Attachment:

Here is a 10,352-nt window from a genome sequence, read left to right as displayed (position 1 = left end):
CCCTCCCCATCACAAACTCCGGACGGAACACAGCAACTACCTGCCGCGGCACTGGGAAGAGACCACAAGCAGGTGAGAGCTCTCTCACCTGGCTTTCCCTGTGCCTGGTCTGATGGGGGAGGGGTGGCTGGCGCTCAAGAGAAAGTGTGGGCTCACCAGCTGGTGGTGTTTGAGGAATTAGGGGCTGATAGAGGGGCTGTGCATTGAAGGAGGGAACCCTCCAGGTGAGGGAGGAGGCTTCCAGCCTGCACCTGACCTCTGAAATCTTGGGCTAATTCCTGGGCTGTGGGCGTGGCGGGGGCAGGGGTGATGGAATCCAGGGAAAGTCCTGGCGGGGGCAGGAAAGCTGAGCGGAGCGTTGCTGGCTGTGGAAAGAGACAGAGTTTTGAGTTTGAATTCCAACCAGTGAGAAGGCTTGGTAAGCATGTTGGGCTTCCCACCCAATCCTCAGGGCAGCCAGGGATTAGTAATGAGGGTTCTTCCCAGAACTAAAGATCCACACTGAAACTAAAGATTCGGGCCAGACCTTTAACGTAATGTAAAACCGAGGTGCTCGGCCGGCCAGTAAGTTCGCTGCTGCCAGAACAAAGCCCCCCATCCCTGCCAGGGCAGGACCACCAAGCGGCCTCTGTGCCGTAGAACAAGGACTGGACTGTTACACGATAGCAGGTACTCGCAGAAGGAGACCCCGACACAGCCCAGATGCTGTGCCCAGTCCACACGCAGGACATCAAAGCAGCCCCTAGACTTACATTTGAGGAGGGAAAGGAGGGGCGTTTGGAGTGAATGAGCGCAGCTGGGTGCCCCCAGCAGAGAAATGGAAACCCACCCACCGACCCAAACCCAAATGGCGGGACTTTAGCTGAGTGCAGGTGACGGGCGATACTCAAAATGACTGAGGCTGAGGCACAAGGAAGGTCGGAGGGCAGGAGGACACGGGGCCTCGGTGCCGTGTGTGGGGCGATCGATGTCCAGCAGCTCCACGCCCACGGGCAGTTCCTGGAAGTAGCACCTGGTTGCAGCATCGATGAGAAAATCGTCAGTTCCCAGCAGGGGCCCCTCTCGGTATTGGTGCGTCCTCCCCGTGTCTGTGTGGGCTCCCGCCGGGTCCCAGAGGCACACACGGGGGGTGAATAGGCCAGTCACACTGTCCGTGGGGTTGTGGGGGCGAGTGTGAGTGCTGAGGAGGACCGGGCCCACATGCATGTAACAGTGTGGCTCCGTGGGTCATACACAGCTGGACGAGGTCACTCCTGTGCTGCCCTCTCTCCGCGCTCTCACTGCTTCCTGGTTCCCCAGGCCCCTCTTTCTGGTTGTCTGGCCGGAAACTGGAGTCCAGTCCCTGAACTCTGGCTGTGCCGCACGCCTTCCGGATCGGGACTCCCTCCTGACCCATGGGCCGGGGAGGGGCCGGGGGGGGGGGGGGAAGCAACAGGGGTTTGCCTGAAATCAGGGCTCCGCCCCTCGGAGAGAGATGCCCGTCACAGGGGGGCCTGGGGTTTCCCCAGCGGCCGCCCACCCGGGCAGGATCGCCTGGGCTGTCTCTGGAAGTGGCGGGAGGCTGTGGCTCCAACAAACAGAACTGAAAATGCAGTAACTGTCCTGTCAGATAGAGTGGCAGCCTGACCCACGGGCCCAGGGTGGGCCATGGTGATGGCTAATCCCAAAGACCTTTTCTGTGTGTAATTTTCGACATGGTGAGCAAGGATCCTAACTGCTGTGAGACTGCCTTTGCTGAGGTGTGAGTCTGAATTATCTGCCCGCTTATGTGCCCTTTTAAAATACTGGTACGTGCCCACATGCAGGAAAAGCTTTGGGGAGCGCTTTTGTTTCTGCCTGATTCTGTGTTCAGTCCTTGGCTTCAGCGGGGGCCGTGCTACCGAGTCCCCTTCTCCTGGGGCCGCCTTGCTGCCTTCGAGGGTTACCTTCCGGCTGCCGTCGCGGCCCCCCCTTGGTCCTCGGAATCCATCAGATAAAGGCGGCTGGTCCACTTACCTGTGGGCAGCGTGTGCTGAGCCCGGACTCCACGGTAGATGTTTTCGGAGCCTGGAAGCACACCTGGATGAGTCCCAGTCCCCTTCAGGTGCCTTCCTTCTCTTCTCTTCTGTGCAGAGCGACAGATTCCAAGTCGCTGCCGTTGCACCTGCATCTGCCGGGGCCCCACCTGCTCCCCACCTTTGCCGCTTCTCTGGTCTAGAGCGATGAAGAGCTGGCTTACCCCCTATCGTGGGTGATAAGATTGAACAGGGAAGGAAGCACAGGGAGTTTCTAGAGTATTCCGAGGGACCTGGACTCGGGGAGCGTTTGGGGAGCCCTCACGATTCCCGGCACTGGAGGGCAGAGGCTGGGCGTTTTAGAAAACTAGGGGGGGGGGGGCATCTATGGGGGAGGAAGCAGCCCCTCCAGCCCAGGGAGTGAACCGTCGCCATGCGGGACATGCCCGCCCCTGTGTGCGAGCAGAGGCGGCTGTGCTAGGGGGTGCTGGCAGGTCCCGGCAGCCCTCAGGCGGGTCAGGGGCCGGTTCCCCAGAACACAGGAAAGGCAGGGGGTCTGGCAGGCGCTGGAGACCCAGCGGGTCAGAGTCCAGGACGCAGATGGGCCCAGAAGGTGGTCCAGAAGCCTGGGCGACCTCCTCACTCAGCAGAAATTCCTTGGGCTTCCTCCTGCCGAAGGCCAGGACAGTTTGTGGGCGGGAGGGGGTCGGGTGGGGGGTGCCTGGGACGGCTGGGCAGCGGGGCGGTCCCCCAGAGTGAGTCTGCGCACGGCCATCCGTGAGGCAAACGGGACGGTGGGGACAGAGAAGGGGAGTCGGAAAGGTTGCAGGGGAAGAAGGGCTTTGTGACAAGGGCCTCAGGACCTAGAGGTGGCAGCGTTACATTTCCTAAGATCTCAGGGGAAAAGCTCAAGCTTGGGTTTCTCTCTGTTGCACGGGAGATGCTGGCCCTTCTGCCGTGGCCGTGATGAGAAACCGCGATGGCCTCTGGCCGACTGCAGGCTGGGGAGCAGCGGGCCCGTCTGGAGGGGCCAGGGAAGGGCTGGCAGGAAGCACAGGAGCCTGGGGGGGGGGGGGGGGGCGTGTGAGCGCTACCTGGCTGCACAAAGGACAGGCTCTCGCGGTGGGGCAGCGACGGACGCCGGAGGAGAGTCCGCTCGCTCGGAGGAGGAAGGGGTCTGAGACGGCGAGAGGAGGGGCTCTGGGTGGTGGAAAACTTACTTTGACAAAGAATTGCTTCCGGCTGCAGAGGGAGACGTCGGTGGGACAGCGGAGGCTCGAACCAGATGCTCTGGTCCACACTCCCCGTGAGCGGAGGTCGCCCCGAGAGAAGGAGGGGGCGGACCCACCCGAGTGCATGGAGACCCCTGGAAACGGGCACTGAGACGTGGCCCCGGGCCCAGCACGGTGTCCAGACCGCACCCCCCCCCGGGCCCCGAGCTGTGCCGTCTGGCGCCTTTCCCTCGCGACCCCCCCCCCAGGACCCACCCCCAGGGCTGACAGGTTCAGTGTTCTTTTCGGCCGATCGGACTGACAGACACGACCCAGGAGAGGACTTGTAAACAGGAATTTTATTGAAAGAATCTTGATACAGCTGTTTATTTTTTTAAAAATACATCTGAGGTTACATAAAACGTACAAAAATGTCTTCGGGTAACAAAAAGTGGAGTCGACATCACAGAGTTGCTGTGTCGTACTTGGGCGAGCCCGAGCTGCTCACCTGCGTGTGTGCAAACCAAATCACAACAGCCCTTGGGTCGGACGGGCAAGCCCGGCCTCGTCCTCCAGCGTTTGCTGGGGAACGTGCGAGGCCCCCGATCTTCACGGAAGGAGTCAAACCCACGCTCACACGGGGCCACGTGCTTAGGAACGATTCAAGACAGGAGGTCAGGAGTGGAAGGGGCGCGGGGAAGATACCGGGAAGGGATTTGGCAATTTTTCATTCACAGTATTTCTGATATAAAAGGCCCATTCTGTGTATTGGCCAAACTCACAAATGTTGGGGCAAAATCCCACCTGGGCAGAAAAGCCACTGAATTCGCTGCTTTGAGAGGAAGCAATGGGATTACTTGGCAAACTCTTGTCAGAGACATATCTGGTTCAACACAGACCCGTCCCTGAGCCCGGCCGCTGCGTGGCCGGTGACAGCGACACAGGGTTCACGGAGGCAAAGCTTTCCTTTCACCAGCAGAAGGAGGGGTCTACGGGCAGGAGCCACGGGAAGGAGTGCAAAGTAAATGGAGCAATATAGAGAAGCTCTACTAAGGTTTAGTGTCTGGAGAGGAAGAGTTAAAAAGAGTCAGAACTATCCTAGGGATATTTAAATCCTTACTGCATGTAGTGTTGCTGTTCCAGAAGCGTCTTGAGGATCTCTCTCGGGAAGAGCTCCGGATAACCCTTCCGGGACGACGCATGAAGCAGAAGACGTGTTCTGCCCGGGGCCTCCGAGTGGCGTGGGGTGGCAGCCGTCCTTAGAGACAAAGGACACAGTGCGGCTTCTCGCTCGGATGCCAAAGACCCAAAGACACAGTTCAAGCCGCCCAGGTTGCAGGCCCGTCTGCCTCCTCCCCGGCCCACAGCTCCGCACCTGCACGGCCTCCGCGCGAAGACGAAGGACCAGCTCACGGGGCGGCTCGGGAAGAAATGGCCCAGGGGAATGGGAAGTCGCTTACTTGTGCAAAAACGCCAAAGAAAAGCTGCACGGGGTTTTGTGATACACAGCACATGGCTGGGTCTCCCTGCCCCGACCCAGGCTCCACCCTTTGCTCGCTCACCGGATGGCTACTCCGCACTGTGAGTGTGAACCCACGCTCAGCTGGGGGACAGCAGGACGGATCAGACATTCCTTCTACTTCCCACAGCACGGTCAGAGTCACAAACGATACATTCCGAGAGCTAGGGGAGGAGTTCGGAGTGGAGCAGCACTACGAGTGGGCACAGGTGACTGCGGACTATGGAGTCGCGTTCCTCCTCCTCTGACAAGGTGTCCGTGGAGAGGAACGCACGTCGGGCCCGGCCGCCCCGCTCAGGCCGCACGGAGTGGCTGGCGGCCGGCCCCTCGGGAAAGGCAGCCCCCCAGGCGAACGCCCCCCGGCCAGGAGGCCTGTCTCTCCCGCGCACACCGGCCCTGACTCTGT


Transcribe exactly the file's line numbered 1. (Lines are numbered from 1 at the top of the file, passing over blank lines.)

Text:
Here is a 10,352-nt window from a genome sequence, read left to right as displayed (position 1 = left end):